London’s Future As Global Art Hub Depends On EU Free Movement




In a survey taken by the exhibitors at the London Art Fair 2017, 49% believe ensuring free movement of people and goods within the EU is the most important thing the UK government can do to ensure London remains a global art hub post-Brexit. The London Art Fair, which is on this week, showcases the best Modern British and contemporary art with 129 UK and international galleries exhibit at the Business Design Centre in Islington from 18-22 January 2017. 51 of these galleries responded to last week’s questionnaire.

Asked about the implications of the Brexit vote, nearly half of galleries surveyed (49%) believe that ensuring the free movement of people and goods within the EU is the most important thing the UK government can do to ensure London retains its status as a global art hub post-Brexit. The second greatest concern is maintaining the current low tax status for importing and exporting goods, identified as a priority by 45% of exhibiting galleries.*

‘Our exhibitors are used to riding out the ups and downs of the economy’ – Sara Monk Director LAF

The galleries surveyed are marginally more positive about the art market than the general economy over the next year, although there is uncertainty about both. Asked how the British economy will fare in 2017, more than half of the galleries surveyed (58.8%) believe it will get worse. However, under half of the respondents (47%) believe that the art market during the same period will fare worse, reflecting greater confidence that the art world will weather any economic turbulence. An optimistic 14% believe that both will get better and another 39% believe the art market will remain the same.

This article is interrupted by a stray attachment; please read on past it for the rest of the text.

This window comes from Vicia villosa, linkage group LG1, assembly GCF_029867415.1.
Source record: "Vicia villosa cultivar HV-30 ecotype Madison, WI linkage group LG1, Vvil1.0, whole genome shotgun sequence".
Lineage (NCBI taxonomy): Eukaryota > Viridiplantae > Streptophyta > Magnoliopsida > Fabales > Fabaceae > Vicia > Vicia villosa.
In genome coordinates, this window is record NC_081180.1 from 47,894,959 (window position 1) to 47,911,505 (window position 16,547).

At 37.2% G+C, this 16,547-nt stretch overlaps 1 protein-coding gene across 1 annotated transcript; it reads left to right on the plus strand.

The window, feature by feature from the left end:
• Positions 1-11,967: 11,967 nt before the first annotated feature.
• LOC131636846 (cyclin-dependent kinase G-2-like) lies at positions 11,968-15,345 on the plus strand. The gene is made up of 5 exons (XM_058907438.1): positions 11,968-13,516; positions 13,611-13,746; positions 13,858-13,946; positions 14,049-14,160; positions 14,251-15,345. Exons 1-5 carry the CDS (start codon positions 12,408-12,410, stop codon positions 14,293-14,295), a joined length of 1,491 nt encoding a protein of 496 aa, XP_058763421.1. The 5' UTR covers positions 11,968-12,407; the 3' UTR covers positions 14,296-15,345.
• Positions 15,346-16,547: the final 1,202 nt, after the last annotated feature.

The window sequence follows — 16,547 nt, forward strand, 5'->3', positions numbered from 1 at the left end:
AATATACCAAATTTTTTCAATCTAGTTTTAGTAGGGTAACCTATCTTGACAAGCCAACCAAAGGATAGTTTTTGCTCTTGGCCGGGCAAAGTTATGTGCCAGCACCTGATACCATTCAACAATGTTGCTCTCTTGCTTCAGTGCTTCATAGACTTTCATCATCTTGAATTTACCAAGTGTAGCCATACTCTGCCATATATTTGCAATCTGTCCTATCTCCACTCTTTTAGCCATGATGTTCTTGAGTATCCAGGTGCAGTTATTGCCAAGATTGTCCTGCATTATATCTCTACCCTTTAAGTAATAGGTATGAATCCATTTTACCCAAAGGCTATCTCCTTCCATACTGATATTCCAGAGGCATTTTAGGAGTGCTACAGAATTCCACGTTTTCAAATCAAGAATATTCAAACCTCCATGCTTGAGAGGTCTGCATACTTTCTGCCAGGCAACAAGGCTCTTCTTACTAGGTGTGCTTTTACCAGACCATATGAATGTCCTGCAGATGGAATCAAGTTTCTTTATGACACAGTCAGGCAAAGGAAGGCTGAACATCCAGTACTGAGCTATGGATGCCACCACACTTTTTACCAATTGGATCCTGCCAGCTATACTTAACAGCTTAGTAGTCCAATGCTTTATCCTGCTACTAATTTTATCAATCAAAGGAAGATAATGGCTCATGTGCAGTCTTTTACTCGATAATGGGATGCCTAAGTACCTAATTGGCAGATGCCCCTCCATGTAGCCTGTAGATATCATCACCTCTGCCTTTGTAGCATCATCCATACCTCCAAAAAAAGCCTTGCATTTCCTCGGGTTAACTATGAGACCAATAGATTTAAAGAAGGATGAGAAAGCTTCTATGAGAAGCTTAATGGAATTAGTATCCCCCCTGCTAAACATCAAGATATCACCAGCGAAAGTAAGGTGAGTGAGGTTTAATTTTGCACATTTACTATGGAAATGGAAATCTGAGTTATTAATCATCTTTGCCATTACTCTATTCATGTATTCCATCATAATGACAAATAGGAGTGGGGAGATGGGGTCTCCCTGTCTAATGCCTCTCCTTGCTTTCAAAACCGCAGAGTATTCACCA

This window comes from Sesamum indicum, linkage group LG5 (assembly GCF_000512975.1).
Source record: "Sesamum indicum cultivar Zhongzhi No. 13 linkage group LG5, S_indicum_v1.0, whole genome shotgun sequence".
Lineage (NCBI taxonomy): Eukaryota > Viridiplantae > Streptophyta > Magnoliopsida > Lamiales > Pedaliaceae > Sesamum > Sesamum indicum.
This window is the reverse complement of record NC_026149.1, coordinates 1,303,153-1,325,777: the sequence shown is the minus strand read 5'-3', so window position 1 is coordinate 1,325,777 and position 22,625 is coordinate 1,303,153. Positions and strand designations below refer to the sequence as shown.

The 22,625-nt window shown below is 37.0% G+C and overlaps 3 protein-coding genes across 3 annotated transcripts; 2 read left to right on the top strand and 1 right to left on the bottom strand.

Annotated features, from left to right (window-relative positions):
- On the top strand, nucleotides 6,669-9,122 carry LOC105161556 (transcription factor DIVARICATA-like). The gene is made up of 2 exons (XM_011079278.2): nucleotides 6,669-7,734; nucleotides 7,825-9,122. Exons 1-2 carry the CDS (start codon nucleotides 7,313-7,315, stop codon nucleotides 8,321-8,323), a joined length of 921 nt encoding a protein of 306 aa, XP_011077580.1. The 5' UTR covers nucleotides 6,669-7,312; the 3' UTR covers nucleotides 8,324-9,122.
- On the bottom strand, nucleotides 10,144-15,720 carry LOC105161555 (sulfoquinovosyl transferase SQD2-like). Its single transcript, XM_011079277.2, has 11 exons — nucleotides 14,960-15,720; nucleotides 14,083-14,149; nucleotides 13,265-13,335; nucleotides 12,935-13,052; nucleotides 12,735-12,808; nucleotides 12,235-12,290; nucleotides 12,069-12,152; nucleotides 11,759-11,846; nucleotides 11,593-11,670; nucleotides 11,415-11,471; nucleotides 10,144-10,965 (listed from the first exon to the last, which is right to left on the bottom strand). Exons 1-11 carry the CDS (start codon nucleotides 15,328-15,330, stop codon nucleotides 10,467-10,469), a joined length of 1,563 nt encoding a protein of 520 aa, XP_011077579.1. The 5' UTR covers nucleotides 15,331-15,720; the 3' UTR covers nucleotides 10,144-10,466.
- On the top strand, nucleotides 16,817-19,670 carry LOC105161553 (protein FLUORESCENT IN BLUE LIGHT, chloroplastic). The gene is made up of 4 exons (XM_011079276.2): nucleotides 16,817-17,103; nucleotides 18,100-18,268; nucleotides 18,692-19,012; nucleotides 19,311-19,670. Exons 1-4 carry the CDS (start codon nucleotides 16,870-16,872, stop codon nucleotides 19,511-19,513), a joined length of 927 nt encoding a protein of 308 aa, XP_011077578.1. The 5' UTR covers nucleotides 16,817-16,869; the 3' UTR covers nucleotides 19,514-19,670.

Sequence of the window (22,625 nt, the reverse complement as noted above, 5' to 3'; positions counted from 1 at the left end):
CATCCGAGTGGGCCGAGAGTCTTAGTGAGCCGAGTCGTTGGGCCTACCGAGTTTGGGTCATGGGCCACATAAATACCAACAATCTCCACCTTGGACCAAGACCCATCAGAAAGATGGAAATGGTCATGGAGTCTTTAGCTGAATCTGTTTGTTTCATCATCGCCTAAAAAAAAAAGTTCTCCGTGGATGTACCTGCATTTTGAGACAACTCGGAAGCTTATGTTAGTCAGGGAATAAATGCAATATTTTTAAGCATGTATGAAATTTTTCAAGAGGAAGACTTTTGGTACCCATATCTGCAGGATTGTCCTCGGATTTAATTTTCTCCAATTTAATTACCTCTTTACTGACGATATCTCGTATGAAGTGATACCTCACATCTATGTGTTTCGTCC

Sarah Monk, Director of London Art Fair said: ‘Our exhibitors are used to riding out the ups and downs of the economy – the art market weathered the most recent recession well – so we’re not too worried about the immediate impact of the Brexit vote. Uncertainty immediately following the referendum may have led some collectors to pause for thought last summer, but what we are hearing is that this has been balanced out in the latter half of the year by strong interest in quality Modern British art and international collectors taking advantage of the weakened pound. Experienced dealers know that good work will always sell.’

‘Whatever the outcome of the Brexit negotiations, it is important that London maintains its competitiveness as a global art hub – whether through providing the right conditions for import and export of goods or ensuring free movement of talented people who work in the sector.’

Matthew Travers of Piano Nobile commented: ‘In the short term Brexit hasn’t made much of a difference to the global art market. 2016 was a good year for Modern British sales, helped by interest in private collections such as David Bowie, and the market remains buoyant. London is an international hub of the art world and the government should not jeopardise that. The concern is a loss of market share to other global cities – we need to make sure that the UK remains highly competitive.’

Zavier Ellis of CHARLIE SMITH LONDON said: ‘There might be hesitancy in the market while Brexit is resolved, but there are still people who want to collect and buy good art. There is certainly no hesitancy from the US and with a weakened currency, we’re in a good position to be exporting. We just have to have to keep getting out there. We would want the government to retain free movement of goods in the EU and it is imperative to avoid extra tariffs, tax liabilities, and administration.’

London Art Fair 18-22 January 2017 (Preview Evening 17 January) Business Design Centre, Islington, N1 www.londonartfair.com

 

 


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